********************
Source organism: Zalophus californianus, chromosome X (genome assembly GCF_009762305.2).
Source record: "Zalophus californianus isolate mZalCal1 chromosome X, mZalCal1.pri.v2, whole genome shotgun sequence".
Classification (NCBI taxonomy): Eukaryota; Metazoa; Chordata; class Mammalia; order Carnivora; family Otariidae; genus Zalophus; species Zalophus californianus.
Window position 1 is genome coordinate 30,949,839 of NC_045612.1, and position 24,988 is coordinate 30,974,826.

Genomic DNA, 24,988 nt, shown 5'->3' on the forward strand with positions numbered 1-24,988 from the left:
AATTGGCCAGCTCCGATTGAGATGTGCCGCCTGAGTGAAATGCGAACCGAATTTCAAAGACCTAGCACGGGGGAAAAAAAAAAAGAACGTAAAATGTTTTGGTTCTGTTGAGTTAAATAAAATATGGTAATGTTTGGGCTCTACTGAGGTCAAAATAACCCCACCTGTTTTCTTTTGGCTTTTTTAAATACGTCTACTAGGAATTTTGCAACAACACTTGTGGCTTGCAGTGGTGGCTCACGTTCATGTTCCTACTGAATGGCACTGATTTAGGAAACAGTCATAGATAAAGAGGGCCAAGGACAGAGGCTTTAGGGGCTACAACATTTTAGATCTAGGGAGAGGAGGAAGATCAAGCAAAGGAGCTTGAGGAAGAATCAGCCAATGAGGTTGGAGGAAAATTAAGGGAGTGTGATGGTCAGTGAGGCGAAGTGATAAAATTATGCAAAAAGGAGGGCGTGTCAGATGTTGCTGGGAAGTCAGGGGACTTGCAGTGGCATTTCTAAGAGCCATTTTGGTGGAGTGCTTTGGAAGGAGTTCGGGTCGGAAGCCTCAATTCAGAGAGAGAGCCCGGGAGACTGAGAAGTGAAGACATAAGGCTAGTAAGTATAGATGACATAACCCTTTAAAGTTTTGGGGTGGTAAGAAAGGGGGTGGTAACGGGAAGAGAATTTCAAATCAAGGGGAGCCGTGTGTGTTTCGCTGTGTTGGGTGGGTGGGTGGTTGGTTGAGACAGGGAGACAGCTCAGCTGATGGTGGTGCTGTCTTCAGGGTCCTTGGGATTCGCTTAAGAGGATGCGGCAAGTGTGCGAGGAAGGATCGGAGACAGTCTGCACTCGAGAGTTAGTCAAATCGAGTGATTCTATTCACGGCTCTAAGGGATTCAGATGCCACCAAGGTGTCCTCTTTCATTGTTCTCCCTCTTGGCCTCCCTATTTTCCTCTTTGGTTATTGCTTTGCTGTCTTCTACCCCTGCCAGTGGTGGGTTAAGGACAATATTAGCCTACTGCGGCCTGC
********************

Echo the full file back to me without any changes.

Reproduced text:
Source organism: Zalophus californianus, chromosome X (genome assembly GCF_009762305.2).
Source record: "Zalophus californianus isolate mZalCal1 chromosome X, mZalCal1.pri.v2, whole genome shotgun sequence".
Classification (NCBI taxonomy): Eukaryota; Metazoa; Chordata; class Mammalia; order Carnivora; family Otariidae; genus Zalophus; species Zalophus californianus.
Window position 1 is genome coordinate 30,949,839 of NC_045612.1, and position 24,988 is coordinate 30,974,826.

Genomic DNA, 24,988 nt, shown 5'->3' on the forward strand with positions numbered 1-24,988 from the left:
AATTGGCCAGCTCCGATTGAGATGTGCCGCCTGAGTGAAATGCGAACCGAATTTCAAAGACCTAGCACGGGGGAAAAAAAAAAAGAACGTAAAATGTTTTGGTTCTGTTGAGTTAAATAAAATATGGTAATGTTTGGGCTCTACTGAGGTCAAAATAACCCCACCTGTTTTCTTTTGGCTTTTTTAAATACGTCTACTAGGAATTTTGCAACAACACTTGTGGCTTGCAGTGGTGGCTCACGTTCATGTTCCTACTGAATGGCACTGATTTAGGAAACAGTCATAGATAAAGAGGGCCAAGGACAGAGGCTTTAGGGGCTACAACATTTTAGATCTAGGGAGAGGAGGAAGATCAAGCAAAGGAGCTTGAGGAAGAATCAGCCAATGAGGTTGGAGGAAAATTAAGGGAGTGTGATGGTCAGTGAGGCGAAGTGATAAAATTATGCAAAAAGGAGGGCGTGTCAGATGTTGCTGGGAAGTCAGGGGACTTGCAGTGGCATTTCTAAGAGCCATTTTGGTGGAGTGCTTTGGAAGGAGTTCGGGTCGGAAGCCTCAATTCAGAGAGAGAGCCCGGGAGACTGAGAAGTGAAGACATAAGGCTAGTAAGTATAGATGACATAACCCTTTAAAGTTTTGGGGTGGTAAGAAAGGGGGTGGTAACGGGAAGAGAATTTCAAATCAAGGGGAGCCGTGTGTGTTTCGCTGTGTTGGGTGGGTGGGTGGTTGGTTGAGACAGGGAGACAGCTCAGCTGATGGTGGTGCTGTCTTCAGGGTCCTTGGGATTCGCTTAAGAGGATGCGGCAAGTGTGCGAGGAAGGATCGGAGACAGTCTGCACTCGAGAGTTAGTCAAATCGAGTGATTCTATTCACGGCTCTAAGGGATTCAGATGCCACCAAGGTGTCCTCTTTCATTGTTCTCCCTCTTGGCCTCCCTATTTTCCTCTTTGGTTATTGCTTTGCTGTCTTCTACCCCTGCCAGTGGTGGGTTAAGGACAATATTAGCCTACTGCGGCCTGC